Session 17: Future Values

Friday August 23, 10:55-11:25 CEST, Auditorium 2 (1441-112)

Karen Lancaster, University of Nottingham, UK

Dr Karen Lancaster completed her PhD in Philosophy in 2023. Her thesis examined some ethical issues relating to care robots in residential homes for elderly people: specifically, issues of deception, dignity, care, and consent. She now works as a Research Fellow in Engineering, where she is investigating how the introduction of digital technologies at work can affect employees' dignity, and whether / how an office robot can improve employees’ wellbeing. She has previously published work on carebots (“The Robotic Touch”), and sexbots (“Granny and the Sexbots”; “Nonconsensual Personified Sexbots”). 

Time, Effort, Skill, and Creative Thought: Why Human Labour Will Remain Valuable When Compared With Social Robots

Human workers have been displaced by technology since the first industrial revolution began 300 years ago; today, increasingly sophisticated social robots are in development and could potentially replace many (human) workers. Many tasks which have hitherto been the reserve of humans can now be performed better, quicker, and more efficiently by social robots or generative AI. It may therefore appear that human skills and human labour are less valuable than ever before.  However, I argue that the advances in AI and social robotics may actually make human-designed and handmade items more valuable by comparison. I argue that we already value handmade items more highly than their mass-produced counterparts simply because they were made by humans; I offer three reasons for this higher valuation. Firstly, we value the time and effort of a human worker; secondly, we admire the human’s skill and creativity, and the thought they put into their work, and thirdly, handmade items are often more variable in their form, and rarity increases value.  I note that although social robots may be able to produce rare or unique items, we will nevertheless continue to value human-made items and human-provided services, because we value the time, effort, creativity, skill, and thoughtfulness of human workers, but not AI / social robots. This means that, in at least some fields, the introduction of AI / social robots will not devalue human labour; instead, human labour will seem all the more valuable in comparison to robot ‘labour’

Friday August 23, 11:30-12:00 CEST, Auditorium 2 (1441-112)

Johanna Seibt, Aarhus University, Denmark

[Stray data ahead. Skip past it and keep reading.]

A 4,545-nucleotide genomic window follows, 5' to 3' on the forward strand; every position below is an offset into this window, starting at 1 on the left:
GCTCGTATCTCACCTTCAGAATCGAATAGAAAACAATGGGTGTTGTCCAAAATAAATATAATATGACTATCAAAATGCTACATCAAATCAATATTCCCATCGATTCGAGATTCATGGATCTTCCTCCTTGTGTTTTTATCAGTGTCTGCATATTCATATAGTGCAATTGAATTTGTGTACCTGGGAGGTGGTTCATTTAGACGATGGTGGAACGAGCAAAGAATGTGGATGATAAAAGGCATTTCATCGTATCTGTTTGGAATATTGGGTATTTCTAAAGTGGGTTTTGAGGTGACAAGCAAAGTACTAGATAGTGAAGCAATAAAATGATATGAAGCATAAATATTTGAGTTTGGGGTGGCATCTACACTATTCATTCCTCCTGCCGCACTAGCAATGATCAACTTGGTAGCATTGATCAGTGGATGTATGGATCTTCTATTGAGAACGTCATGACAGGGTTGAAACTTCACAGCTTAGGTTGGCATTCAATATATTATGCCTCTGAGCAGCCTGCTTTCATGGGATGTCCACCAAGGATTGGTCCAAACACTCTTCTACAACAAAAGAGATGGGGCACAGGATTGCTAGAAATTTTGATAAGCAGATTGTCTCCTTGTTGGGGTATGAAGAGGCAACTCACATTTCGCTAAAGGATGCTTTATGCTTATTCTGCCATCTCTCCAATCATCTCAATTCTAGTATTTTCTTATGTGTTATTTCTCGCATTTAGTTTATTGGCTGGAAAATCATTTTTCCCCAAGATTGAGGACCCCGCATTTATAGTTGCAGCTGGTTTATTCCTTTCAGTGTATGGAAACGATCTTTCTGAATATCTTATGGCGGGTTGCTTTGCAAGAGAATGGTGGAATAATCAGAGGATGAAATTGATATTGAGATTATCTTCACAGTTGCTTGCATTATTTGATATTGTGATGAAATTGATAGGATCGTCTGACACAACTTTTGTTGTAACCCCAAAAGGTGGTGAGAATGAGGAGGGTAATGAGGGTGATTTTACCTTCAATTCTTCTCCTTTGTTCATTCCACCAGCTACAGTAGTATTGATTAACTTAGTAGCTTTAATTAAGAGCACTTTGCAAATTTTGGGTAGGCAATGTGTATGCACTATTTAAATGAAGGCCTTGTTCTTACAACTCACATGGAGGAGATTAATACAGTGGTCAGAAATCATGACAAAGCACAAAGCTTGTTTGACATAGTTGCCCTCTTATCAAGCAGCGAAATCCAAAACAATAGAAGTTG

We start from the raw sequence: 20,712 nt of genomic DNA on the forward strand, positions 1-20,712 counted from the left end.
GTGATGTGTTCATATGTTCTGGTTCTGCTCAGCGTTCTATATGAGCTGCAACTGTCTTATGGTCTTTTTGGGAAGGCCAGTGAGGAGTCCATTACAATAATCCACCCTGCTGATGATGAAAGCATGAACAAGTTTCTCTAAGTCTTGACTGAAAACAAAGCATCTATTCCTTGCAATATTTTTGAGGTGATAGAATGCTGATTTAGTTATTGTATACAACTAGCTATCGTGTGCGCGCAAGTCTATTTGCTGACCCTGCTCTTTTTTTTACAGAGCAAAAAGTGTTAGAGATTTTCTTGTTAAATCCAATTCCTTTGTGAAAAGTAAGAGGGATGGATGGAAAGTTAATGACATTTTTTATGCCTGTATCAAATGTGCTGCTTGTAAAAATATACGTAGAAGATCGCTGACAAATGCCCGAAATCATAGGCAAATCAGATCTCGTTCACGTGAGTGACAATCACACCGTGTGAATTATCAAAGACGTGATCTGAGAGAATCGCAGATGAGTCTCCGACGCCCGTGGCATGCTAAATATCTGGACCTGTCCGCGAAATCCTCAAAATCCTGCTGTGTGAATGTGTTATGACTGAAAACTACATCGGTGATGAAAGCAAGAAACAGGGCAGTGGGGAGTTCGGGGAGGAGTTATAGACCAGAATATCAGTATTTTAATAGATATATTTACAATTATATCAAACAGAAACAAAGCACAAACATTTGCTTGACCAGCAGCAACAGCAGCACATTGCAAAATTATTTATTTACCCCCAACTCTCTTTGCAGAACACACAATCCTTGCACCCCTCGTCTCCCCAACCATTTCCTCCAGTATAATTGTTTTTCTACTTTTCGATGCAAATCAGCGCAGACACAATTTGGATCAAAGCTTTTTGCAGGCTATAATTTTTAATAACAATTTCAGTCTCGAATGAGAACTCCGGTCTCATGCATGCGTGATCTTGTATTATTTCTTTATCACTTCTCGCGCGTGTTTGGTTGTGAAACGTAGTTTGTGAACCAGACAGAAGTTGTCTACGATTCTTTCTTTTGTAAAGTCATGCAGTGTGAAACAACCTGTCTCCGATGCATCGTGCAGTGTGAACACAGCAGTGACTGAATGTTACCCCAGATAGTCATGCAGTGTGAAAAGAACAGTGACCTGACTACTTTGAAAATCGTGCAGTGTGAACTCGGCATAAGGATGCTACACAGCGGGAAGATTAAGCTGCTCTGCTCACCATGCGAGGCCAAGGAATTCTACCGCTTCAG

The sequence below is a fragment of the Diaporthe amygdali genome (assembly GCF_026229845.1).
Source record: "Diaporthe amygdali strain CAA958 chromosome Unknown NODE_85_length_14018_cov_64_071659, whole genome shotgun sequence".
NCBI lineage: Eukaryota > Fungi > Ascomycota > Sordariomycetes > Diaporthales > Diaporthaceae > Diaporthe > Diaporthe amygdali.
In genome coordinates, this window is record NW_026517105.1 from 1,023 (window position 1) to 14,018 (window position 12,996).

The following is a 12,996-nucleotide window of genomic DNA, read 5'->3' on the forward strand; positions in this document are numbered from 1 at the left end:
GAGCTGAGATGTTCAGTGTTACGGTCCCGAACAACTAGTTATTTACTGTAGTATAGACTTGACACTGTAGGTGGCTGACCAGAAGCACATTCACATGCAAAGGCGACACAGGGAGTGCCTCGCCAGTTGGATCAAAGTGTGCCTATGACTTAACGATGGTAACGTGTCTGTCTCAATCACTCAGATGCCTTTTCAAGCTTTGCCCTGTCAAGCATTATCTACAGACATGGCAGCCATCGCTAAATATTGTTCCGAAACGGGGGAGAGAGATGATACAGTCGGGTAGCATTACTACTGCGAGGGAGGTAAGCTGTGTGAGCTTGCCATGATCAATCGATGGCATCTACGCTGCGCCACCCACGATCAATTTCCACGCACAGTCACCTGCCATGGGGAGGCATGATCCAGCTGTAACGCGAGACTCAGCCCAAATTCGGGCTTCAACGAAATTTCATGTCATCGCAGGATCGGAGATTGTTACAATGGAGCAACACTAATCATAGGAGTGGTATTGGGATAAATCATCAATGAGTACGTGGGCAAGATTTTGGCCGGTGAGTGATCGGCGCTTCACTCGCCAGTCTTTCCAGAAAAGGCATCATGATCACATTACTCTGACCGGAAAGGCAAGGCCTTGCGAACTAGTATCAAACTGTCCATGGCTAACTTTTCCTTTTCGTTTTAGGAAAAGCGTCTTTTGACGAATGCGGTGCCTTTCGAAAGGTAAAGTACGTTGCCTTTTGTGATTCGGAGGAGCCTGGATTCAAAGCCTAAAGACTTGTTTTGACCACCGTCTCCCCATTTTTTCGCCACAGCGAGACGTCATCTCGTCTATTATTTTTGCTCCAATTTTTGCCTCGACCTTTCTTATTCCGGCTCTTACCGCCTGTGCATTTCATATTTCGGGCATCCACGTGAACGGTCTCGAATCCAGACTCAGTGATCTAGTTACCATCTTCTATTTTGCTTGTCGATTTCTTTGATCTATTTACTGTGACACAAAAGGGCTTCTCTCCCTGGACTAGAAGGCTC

Johanna Seibt is professor for philosophy at the Department for Philosophy and the History of Ideas, Aarhus University, Denmark. She coordinates the interdisciplinary Research Unit for Robophilosophy and Integrative Social Robotics  where since 2016 more than 30 local and interactional associated researchers from 11 disciplines have collaborated on various projects of HRI research, developing 'learning by doing' the approach of “Integrative Social Robotics” (ISR). Together with Christina Vestergaard and Malene Damholdt, Seibt has contributed the descriptive framework ("OASIS") that is used in the ISR approach. 

Oliver S. Quick, Aarhus University, Denmark

Oliver Santiago Quick, PhD is a Postdoctoral Researcher at the Research Unit for Robophilosophy and Integrative Social Robotics, at Aarhus University. His research is primarily centered around the role of social robots in creative collaborations with humans, robot moral status, and the ethics and phenomenology of empathy and sympathy in human-robot interactions. 

Christina Vestergaard, Aarhus University and VIA College, Denmark

Christina Vestergaard is Senior Associate Professor at VIA University College, at VIA’s Research Center for Health and Society, as well as researcher at the interdisciplinary Research Unit for Robophilosophy and Integrative Social Robotics at Aarhus University.  She holds a PhD in anthropology and is a certified conflict facilitator; her current research specializations areconflict research and HRI. She conducts qualitative research and co-developed the mixed method strategy of Integrative Social Robotics.  Her publications are currently focused on conflict research, conflict facilitation with robots, HRI, anthropology of technology, and methodology of HRI. 

Malene F. Damholdt, Aarhus University, Denmark

Malene Flensborg Damholdt is associate professor in psychology, at the Department ofPpsychology and Social Sciences, Aarhus University, and at the  Department of Clinical medicine, Aarhus University. She collaborates with other ISR researchers on exploring individual differences and other psychological aspects in HRI settings. Furthermore, she is interested in fostering and introducing more stringent research methods (for instance as known from biomedical research) into HRI research.

On Value Analysis and Axiological Dynamics—A Contribution to Integrative Social Robotics

How can we analyze value experiences in interactions, how can we trace their dynamics?  In this paper we contribute a clarificatory building block to Integrative Social Robotics (ISR), a value-driven approach to social robotics that is geared to cultural sustainable (value-preserving) or positive (value-enhancing) application. In ISR the R&D process for an application begins with a value-analysis of the application context, to identify a network of target values; these target values are engaged in an ongoing value discourse involving all stakeholders which guides the development of the application. In this paper we offer theoretical and methodological preliminaries to clarify this important first step in the ISR approach, focusing on the multiple realizability of values and value change. While our considerations are formulated with reference to the particular descriptive framework used in ISR, they carry implications for ‘responsible’ robotics’ in general.